Content: a data integration niche

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Content Copyright © 2008 Bloor. All Rights Reserved.

It is typical of maturing markets that as the leading players consolidate or get acquired by bigger fish, then new companies spot opportunities in niche sectors of the market. This is exactly what has been and is happening in the data integration market with less well known companies emerging to specialise in such things as web ETL, content ETL and data migration. Note that when taken in the context of these sorts of areas, “niche” does not equate with “small”. In this article I want to focus on EntropySoft (, a French company specialising in content ETL. That is, it supports extract, transform and load for documents rather than structured data.

I have to admit that I hadn’t really considered content in ETL terms previously, except in the context of it being used alongside conventional data integration processes. However, if you think about it, it should be clear that there are the same consolidation, migration and integration issues across content repositories as there are across databases. However, most of the tools in this space are only point solutions. For example, if you are Documentum and you want people to migrate from FileNet to your environment then you might offer a tool that read FileNet and wrote to Documentum but you wouldn’t offer a general-purpose tool that aimed to read and write from all leading document sources.

So, to be generic, you need a strong set of connectors to the likes of Documentum, FileNet, OpenText (and Hummingbird), IBM, Alfresco and so on, as well as support for Lotus Notes, Microsoft Office and SharePoint, and so forth. Moreover, you need to be able to both read and write to all of these. According to EntropySoft it offers some 25 bi-directional connectors of this type at present, which makes it, by some margin, the leading player in this market. These connectors can be (and are) licensed by OEM partners who want to build these capabilities into their own products, accessing them via a Java API.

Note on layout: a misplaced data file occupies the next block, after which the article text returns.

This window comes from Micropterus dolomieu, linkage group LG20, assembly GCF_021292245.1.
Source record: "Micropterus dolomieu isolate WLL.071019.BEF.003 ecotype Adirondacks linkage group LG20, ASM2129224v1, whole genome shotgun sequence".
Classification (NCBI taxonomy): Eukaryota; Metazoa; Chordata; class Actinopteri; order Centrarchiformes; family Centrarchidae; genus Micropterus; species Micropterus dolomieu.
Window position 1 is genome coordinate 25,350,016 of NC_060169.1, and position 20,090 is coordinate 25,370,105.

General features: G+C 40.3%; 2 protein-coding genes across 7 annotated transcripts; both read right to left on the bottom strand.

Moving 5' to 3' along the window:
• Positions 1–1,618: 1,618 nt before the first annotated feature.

Once you have all of these connectors then you can offer federated access to these content repositories and this is precisely what EntropySoft does, through a product called EntropySoft WebTop, which can be licensed as a stand-alone application or in conjunction with EntropySoft Content ETL.

As far as Content ETL is concerned you define jobs, schedules and process flows through Content ETL Studio, which looks and acts pretty much like the same sort of development environment you would have in a conventional ETL tool, with drag-and-drop onto a palette.

However, it isn’t the details of how EntropySoft works that are important: it is the fact that it does so at all. I don’t know any of the leading data integration vendors that have paid much attention to content. Yes, they have support for unstructured data but they don’t have connectors that have any knowledge of the (metadata) formatting that content management vendors impose on content, which is precisely what EntropySoft does have. If you have any sort of migration, integration or consolidation project involving substantial amounts of content then you should give serious thought to deploying EntropySoft as a part of your solution.